To counter the effects of learning loss due to the COVID-19 pandemic and to overhaul our education system to deliver the best results for children and for the country, he said his administration is implementing the recommendations of the Education Transformation Commission.
He said an oversight committee has been put in place to monitor the implementation of accepted recommendations.
“These are just some of the actions we have taken to address some of the more urgent issues,” Holness said. “Our economy is stable and growing, and we continue to attract investors while, at the same time, creating an environment for local entrepreneurs to thrive.
“We have a comprehensive plan, which we have been systematically implementing to make Jamaica a truly new, modern peaceful and thriving nation, which will be the place of choice to live, work, raise families, do business and retire in paradise,” he added.
“We cannot allow the current global crises of a pandemic, war, and inflation to dampen our mood,” Holness continued. “The government is mindful of the hardships our people are experiencing and, together with billions of dollars’ worth of intervention to cushion the effects of the global economic challenge, our celebrations must give hope, be meaningful and uplifting to our people.”
At the same time, he urged nationals to “tap into that Jamaican spirit of resilience, exercising wisdom and sound judgement as we navigate the difficulties in a way that responds to the needs of our people while, at the same time, safeguarding ourselves from economic ruin and setback based on poor management.
“Our actions now must consider the future and that of our children,” the prime minister said. “We must not make the mistakes of the past.
“I assure all Jamaicans, both at home and in the Diaspora, that we are making the best decisions for Jamaica, and these decisions will prove to be the right ones later,” he added.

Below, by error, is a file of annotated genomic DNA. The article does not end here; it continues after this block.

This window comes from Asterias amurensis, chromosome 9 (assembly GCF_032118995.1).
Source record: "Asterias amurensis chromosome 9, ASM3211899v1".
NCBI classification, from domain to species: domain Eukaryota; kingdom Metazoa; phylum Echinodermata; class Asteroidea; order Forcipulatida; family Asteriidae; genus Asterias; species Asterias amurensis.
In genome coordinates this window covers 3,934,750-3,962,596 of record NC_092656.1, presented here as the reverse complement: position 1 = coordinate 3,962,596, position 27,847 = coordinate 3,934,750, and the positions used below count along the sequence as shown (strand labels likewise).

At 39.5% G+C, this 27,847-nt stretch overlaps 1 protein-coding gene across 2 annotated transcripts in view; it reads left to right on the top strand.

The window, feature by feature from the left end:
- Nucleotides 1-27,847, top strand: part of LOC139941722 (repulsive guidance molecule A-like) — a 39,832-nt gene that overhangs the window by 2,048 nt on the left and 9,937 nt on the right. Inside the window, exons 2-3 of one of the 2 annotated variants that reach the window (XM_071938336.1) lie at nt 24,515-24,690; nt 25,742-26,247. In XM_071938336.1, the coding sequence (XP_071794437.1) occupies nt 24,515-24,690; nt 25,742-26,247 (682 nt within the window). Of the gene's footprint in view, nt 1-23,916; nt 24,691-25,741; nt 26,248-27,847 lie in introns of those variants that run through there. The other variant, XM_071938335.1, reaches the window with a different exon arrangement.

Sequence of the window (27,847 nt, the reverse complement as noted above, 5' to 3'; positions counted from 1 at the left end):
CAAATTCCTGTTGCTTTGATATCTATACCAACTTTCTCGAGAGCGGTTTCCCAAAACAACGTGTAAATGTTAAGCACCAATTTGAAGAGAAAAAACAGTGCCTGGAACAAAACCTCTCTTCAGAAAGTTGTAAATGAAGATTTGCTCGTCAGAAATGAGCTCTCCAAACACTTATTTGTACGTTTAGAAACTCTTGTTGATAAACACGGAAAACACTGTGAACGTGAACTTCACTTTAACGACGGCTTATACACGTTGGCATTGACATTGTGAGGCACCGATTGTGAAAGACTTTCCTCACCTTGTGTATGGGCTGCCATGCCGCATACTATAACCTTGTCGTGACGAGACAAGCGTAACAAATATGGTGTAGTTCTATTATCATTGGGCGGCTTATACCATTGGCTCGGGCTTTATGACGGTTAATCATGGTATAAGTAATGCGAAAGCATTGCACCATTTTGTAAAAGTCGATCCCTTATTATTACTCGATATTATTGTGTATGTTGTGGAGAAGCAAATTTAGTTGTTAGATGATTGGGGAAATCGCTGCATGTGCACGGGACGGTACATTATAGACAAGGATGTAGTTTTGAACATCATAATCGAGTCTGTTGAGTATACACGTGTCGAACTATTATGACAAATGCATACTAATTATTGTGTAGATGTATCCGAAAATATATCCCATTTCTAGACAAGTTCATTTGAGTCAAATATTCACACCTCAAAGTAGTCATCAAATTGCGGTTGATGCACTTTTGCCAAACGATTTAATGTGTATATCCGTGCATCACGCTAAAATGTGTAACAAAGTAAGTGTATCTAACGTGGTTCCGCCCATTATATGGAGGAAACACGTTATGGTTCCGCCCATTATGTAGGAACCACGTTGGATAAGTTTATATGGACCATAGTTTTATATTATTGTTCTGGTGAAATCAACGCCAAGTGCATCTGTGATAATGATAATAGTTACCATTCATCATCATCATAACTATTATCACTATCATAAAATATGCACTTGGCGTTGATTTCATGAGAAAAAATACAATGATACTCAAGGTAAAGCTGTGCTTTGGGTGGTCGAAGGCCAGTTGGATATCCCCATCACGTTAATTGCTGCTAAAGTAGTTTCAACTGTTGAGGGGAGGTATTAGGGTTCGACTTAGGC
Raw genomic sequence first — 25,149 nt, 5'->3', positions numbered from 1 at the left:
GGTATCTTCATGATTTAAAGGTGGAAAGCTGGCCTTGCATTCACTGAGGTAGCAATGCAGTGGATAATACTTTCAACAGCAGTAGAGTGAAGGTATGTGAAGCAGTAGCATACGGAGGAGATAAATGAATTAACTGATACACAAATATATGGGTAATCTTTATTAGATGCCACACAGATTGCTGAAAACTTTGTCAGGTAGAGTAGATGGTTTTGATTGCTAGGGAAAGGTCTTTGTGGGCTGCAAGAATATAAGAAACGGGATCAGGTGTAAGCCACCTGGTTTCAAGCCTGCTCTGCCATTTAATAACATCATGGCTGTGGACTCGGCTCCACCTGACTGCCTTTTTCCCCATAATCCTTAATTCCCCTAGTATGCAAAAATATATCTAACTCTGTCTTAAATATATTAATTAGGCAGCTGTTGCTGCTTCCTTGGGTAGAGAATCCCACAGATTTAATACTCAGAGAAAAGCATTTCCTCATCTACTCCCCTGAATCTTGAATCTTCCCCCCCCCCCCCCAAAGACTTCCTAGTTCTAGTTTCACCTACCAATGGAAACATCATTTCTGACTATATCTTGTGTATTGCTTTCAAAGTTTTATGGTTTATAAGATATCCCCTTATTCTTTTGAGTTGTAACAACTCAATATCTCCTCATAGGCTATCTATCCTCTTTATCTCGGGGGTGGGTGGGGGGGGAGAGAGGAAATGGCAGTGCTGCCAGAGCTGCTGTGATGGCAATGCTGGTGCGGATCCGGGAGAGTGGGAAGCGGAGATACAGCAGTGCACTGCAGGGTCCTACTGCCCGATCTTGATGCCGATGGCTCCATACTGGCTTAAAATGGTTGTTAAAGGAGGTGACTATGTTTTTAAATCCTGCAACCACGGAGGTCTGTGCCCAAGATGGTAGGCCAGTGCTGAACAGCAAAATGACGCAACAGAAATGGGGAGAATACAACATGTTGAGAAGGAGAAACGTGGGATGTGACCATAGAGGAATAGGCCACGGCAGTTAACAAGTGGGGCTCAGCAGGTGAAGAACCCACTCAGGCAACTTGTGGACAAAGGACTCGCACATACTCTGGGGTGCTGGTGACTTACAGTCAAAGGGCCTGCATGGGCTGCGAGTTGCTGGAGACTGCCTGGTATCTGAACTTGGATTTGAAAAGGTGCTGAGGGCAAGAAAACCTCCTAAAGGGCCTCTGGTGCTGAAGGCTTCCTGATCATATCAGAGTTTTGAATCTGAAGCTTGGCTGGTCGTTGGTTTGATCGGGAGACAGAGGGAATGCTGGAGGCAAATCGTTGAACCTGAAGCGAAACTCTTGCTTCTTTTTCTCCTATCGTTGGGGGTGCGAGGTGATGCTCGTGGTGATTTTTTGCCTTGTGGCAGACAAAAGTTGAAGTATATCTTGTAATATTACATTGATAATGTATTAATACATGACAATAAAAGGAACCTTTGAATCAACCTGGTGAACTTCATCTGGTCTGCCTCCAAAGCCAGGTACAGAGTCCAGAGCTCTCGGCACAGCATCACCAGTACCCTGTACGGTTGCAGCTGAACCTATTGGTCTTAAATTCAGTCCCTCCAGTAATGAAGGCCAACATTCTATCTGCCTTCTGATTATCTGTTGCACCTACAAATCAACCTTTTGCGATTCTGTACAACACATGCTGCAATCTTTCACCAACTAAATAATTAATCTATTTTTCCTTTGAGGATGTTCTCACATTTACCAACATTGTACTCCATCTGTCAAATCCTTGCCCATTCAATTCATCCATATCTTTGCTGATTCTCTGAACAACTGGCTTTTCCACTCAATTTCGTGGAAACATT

Holness said: “As Jamaicans, we have not always made the connection between our economic and political choices and, for decades, we made political decisions inconsistent with good economic thinking, which have had disastrous social consequences.”
He said the perfect example is the build-up of the national debt over several decades, warning that it was “a time in our history we must never return to.”
The Jamaican leader said “God has given us the resources to overcome our challenges.
“We thank Him for guarding us with his mighty hands over the last 60 years,” he said. “We pray for His continued blessing and guidance in our affairs, as we look to a future of hope and prosperity.”
Holness is the first Jamaican Prime Minister to born after the country achieved independence in 1962.
In 1997, at 25, he was elected to the House of Representatives in Jamaica as a Member of Parliament (MP), representing the Constituency of West Central St. Andrew.
To date, he holds the record as the youngest elected MP in Jamaica. He is currently serving four unbroken terms in the House, giving more than 20 years of service as an elected representative.
Since taking over the leadership of the country in 2016, Holness said the focus of his government has been “sustainable economic growth and meaningful job creation”, together with a thrust towards Jamaica emerging as the first digital society in the Caribbean.